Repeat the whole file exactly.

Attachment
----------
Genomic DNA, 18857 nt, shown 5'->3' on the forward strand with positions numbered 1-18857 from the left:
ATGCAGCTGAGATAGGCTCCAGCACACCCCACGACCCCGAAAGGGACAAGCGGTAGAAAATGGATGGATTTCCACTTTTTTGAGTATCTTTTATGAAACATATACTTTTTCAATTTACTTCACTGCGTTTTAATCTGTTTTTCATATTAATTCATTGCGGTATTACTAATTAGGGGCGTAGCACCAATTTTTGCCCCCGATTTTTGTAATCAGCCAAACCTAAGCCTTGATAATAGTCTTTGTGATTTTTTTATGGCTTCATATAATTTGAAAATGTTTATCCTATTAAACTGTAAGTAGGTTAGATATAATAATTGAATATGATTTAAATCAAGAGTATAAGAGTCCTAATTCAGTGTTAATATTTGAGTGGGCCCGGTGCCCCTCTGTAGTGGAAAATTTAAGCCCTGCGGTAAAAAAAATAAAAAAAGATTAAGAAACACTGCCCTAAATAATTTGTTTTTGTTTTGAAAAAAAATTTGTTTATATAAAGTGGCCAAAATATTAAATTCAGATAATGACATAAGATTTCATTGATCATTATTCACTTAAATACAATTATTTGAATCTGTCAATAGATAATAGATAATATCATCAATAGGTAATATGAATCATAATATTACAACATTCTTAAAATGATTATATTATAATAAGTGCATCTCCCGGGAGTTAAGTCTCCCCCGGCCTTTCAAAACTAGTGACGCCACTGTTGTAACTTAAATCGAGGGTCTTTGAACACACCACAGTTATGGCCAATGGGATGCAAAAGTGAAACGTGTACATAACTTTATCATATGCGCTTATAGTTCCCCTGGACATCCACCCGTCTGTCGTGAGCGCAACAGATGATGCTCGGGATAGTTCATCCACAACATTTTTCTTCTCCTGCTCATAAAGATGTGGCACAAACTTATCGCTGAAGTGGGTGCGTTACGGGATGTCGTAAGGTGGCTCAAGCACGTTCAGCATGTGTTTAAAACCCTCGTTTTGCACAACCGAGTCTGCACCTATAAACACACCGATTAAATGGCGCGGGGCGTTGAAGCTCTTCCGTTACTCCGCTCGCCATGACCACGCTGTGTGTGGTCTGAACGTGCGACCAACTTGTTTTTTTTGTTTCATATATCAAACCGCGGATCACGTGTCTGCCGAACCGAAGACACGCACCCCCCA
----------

Genomic DNA, 18857 nt, shown 5'->3' on the forward strand with positions numbered 1-18857 from the left:
ATGCAGCTGAGATAGGCTCCAGCACACCCCACGACCCCGAAAGGGACAAGCGGTAGAAAATGGATGGATTTCCACTTTTTTGAGTATCTTTTATGAAACATATACTTTTTCAATTTACTTCACTGCGTTTTAATCTGTTTTTCATATTAATTCATTGCGGTATTACTAATTAGGGGCGTAGCACCAATTTTTGCCCCCGATTTTTGTAATCAGCCAAACCTAAGCCTTGATAATAGTCTTTGTGATTTTTTTATGGCTTCATATAATTTGAAAATGTTTATCCTATTAAACTGTAAGTAGGTTAGATATAATAATTGAATATGATTTAAATCAAGAGTATAAGAGTCCTAATTCAGTGTTAATATTTGAGTGGGCCCGGTGCCCCTCTGTAGTGGAAAATTTAAGCCCTGCGGTAAAAAAAATAAAAAAAGATTAAGAAACACTGCCCTAAATAATTTGTTTTTGTTTTGAAAAAAAATTTGTTTATATAAAGTGGCCAAAATATTAAATTCAGATAATGACATAAGATTTCATTGATCATTATTCACTTAAATACAATTATTTGAATCTGTCAATAGATAATAGATAATATCATCAATAGGTAATATGAATCATAATATTACAACATTCTTAAAATGATTATATTATAATAAGTGCATCTCCCGGGAGTTAAGTCTCCCCCGGCCTTTCAAAACTAGTGACGCCACTGTTGTAACTTAAATCGAGGGTCTTTGAACACACCACAGTTATGGCCAATGGGATGCAAAAGTGAAACGTGTACATAACTTTATCATATGCGCTTATAGTTCCCCTGGACATCCACCCGTCTGTCGTGAGCGCAACAGATGATGCTCGGGATAGTTCATCCACAACATTTTTCTTCTCCTGCTCATAAAGATGTGGCACAAACTTATCGCTGAAGTGGGTGCGTTACGGGATGTCGTAAGGTGGCTCAAGCACGTTCAGCATGTGTTTAAAACCCTCGTTTTGCACAACCGAGTCTGCACCTATAAACACACCGATTAAATGGCGCGGGGCGTTGAAGCTCTTCCGTTACTCCGCTCGCCATGACCACGCTGTGTGTGGTCTGAACGTGCGACCAACTTGTTTTTTTTGTTTCATATATCAAACCGCGGATCACGTGTCTGCCGAACCGAAGACACGCACCCCCCA